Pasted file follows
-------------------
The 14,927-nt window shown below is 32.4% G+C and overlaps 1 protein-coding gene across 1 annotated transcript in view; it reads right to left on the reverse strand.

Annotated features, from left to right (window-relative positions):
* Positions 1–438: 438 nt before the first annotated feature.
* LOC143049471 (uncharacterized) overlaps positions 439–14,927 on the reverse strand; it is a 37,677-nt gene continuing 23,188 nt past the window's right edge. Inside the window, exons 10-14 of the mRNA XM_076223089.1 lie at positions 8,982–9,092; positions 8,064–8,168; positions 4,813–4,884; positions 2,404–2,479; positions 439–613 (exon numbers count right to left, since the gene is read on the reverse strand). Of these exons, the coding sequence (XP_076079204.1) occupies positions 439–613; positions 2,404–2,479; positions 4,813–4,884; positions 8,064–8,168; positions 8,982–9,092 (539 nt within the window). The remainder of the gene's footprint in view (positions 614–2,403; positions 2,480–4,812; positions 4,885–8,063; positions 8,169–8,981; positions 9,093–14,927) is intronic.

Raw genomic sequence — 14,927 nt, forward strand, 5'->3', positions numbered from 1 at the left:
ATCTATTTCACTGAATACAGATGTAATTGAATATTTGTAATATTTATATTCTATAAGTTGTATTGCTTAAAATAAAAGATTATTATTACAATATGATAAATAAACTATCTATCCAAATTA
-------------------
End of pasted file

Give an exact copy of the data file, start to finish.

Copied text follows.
The 14,927-nt window shown below is 32.4% G+C and overlaps 1 protein-coding gene across 1 annotated transcript in view; it reads right to left on the reverse strand.

Annotated features, from left to right (window-relative positions):
* Positions 1–438: 438 nt before the first annotated feature.
* LOC143049471 (uncharacterized) overlaps positions 439–14,927 on the reverse strand; it is a 37,677-nt gene continuing 23,188 nt past the window's right edge. Inside the window, exons 10-14 of the mRNA XM_076223089.1 lie at positions 8,982–9,092; positions 8,064–8,168; positions 4,813–4,884; positions 2,404–2,479; positions 439–613 (exon numbers count right to left, since the gene is read on the reverse strand). Of these exons, the coding sequence (XP_076079204.1) occupies positions 439–613; positions 2,404–2,479; positions 4,813–4,884; positions 8,064–8,168; positions 8,982–9,092 (539 nt within the window). The remainder of the gene's footprint in view (positions 614–2,403; positions 2,480–4,812; positions 4,885–8,063; positions 8,169–8,981; positions 9,093–14,927) is intronic.

Raw genomic sequence — 14,927 nt, forward strand, 5'->3', positions numbered from 1 at the left:
ATCTATTTCACTGAATACAGATGTAATTGAATATTTGTAATATTTATATTCTATAAGTTGTATTGCTTAAAATAAAAGATTATTATTACAATATGATAAATAAACTATCTATCCAAATTA